There’s been some banter on a few sites — like here and here — about Nietzsche and Gnosticism. Since most of this interpretation of Nietzchean thought is distilled from the work of the relatively obscure “political philosopher” Eric Voegelin, his ideas bear further investigation. With this notion in mind I have decided to revisit a reading of Voegelin, conveniently lying in stasis in one of my arcane tomes (err…I mean “spiraled notebooks of doom”).
In Science, Politics and Gnosticism: Two Essays (1968), Voegelin sets out to explore Gnosticism (i.e. the Gnostic tendencies) in the works of Hegel, Marx, Nietzsche and Heidegger. Further, he seeks to understand Gnosticism’s general relationship with the political sphere.
Voegelin takes as given some very basic conceits, assumptions that make his entire use of the word “Gnostic” questionable. One of these being the supposed Gnostic quest for immanence to become transcendence — the desire to escape the material. I’m not a Gnostic scholar, mind you, but I know this generalization is deeply problematic. Less problematic is his assertion that the Gnostic “state”, if you will, is the condition of “flungness” in an alien world. (10) The conclusions derived from this point of reference are complex, however, and difficult to summarize.
It is this quality of imbalance combined with a certain cavalier approach that is so disconcerting in Voegelin. There’s limited logical harmony in his argument, and he’s been twisted up into Gordian knots by his attempts to make sense of Gnosticism. Some of his passages are inspiring (on, for example, “the labor of salvation”) but others are merely opaque. What on earth does “analysis is concerned with the therapy of order” mean? Please. I’m less scandalized by him calling Marx an “intellectual swindler” than I am by attempts to find the influence of Gnosticism in his work. When I think of classic texts like The Eighteenth of Brumaire of Louis Napoleon (1852), “Gnostic” is hardly the first thing that comes to mind…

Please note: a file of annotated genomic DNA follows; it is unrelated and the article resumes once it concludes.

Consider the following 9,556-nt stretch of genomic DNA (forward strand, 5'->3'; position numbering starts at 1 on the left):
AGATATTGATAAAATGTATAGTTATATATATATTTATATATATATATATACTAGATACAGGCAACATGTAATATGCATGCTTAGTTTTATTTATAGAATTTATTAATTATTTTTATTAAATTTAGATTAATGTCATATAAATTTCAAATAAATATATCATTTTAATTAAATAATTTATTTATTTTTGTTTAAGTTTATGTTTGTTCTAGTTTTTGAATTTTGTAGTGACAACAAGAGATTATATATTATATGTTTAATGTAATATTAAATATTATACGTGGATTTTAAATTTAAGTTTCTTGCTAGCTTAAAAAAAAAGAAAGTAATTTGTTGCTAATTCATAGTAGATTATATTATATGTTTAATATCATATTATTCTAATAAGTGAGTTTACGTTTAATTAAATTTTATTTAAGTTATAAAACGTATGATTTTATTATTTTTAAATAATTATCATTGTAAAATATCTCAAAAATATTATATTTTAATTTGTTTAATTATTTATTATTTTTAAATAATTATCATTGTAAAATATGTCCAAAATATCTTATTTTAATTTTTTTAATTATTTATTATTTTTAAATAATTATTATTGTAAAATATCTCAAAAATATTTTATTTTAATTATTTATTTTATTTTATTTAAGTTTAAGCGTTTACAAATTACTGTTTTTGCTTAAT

Voegelin goes on to talk of Hegel, philo-sophia and Gnosis, coming up with this brilliant quote: “Philosophy springs from the love of being: it is man’s loving endeavor to perceive the order of being and attune himself to it. Gnosis desires dominion over being; in order to seize control of being the Gnostic constructs his system. The building of systems is a Gnostic form of reasoning, not a philosophical one.” (42-3) I don’t know about you, but I think the buiding of systems is a fairly universal human form of reasoning. And as to Gnostic systems, I’m not aware there is one. But, as the saying goes, “if you build it, they will come.”
What really emerges is a picture of Gnosticism as applied political theory. Perhaps in this regard Voegelin is thinking of the Aristotelian sense of “politics”. And yet, underneath it all, what he really has in mind is a conservative Christian critique of certain aspects of political philosophy, which he wraps up in the (for him) heretical label of “Gnostic.” He speaks, for example, of the myth of the Golem and the murder of God (I guess this is where Nietzsche comes in…), issuing a warning that “in the process of self-idolization [brought about by a sense of mastery over nature] he (i.e. man) will become a demon willfully shutting himself off from God.” (60) Well, maybe, but there’s little in this that links to Gnosticism, properly understood. It is clear here that he is inspired by the totalistic qualities in Gnostic thought, seeing them as a root modernist mode comparable to fascism or totalitarianism. One can see here how the “occult roots of Nazism”, to borrow a phrase, haunt his historical conceptions. In allying Gnosticism with other totalistic systems of thought he has taken a short leap off the sheer cliff of speculation. If anything, I would argue, Gnosticism is fundamentally antithetical to hegemony in thought or action.
You can see Voegelin’s final departure from a clear definition of the idea beyond his own rhetoric when he starts talking about “Gnostic mass movements” and the growth of positivism. Again, I don’t know any Gnostic positivists, but maybe that’s just me. He comes to near histrionics when finally saying that “the will to power of the Gnostic who wants to rule the world has triumphed over…the humility of subordination to the constitution being.” (107)
All this to say that I’m less than convinced when Voegelin paints Nietzsche as a Gnostic. I think if Nietzsche was anything he was a vitalist, like his contemporary Henri Bergson in France. The two thinkers shared a lot of important commonalities. But that’s just a question of labels. As to the whole dualist/monist schism — it’s probably safe to say that these ontologies are not clearly resolvable, and that the burden of the “dynamic of dialectic” is an aspect of most creative thinkers in our era, Gnostic or not. That’s all that can be said about Voegelin in philsophical terms. The rest is just poor political science and mediocre history.
Eric Voegelin, Science, Politics and Gnosticism: Two Essays (Chicago: Henry Regnery, 1968).